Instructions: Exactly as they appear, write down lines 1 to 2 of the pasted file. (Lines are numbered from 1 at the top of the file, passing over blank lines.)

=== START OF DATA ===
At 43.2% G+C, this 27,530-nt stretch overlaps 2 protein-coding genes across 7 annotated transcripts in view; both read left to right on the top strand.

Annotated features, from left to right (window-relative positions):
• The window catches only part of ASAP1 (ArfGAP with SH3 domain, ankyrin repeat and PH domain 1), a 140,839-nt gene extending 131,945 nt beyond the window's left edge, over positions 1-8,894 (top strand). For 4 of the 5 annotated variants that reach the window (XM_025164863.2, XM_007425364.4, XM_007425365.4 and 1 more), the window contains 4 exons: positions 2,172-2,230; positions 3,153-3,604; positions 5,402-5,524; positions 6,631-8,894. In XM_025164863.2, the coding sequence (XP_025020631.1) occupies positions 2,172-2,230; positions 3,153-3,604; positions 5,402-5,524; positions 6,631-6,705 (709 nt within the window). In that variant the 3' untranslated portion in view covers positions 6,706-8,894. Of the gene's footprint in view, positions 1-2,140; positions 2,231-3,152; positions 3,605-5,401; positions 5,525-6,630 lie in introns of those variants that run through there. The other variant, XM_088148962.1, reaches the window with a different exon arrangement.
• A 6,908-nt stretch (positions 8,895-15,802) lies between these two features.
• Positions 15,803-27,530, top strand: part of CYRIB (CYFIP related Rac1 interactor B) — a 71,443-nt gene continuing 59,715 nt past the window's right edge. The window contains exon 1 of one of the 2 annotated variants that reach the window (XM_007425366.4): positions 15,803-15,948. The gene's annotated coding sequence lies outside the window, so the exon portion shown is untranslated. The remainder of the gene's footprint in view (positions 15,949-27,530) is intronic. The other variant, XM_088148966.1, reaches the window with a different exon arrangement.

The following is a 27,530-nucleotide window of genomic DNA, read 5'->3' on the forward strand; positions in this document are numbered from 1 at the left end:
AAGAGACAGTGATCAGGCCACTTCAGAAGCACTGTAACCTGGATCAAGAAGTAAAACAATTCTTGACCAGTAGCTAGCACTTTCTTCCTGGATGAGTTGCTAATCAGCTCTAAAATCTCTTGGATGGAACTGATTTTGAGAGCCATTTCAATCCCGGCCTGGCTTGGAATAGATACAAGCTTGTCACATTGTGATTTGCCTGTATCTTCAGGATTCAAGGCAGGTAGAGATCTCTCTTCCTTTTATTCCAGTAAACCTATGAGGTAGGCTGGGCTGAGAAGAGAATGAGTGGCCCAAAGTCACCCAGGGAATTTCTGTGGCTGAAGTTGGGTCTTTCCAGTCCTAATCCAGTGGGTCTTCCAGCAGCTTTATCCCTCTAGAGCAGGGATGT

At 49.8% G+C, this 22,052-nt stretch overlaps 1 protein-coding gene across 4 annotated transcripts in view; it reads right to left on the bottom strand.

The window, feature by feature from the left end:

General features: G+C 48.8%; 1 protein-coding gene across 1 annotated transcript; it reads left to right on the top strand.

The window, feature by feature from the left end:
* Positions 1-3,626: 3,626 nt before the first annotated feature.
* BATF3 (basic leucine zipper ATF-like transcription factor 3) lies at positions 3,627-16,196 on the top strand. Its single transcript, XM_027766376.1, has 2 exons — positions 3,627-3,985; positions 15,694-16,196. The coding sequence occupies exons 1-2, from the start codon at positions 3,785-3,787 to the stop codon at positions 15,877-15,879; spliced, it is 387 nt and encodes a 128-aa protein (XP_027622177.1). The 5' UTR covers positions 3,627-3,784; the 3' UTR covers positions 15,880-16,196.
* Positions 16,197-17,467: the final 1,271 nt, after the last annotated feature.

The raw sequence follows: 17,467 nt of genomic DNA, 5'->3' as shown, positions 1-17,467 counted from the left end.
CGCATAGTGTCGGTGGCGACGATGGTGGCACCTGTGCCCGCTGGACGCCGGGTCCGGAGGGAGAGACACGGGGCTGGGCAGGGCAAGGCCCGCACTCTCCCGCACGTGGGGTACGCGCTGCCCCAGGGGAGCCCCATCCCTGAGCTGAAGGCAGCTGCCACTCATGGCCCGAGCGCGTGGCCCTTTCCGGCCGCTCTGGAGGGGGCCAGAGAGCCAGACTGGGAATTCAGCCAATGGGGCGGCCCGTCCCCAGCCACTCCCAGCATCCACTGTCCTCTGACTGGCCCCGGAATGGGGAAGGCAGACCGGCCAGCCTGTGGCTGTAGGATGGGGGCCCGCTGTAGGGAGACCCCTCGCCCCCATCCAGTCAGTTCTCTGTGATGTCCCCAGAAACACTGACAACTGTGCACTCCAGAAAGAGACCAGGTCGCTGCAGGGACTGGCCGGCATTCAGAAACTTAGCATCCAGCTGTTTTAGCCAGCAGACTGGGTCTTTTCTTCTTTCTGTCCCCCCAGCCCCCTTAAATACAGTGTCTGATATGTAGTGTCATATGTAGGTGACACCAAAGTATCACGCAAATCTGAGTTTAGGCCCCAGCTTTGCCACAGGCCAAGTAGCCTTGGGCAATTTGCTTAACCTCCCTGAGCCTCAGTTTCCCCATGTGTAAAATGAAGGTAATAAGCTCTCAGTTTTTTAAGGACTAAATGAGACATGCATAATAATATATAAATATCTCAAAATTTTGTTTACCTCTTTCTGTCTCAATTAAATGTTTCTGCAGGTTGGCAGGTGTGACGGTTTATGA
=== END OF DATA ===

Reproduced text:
At 43.2% G+C, this 27,530-nt stretch overlaps 2 protein-coding genes across 7 annotated transcripts in view; both read left to right on the top strand.

Annotated features, from left to right (window-relative positions):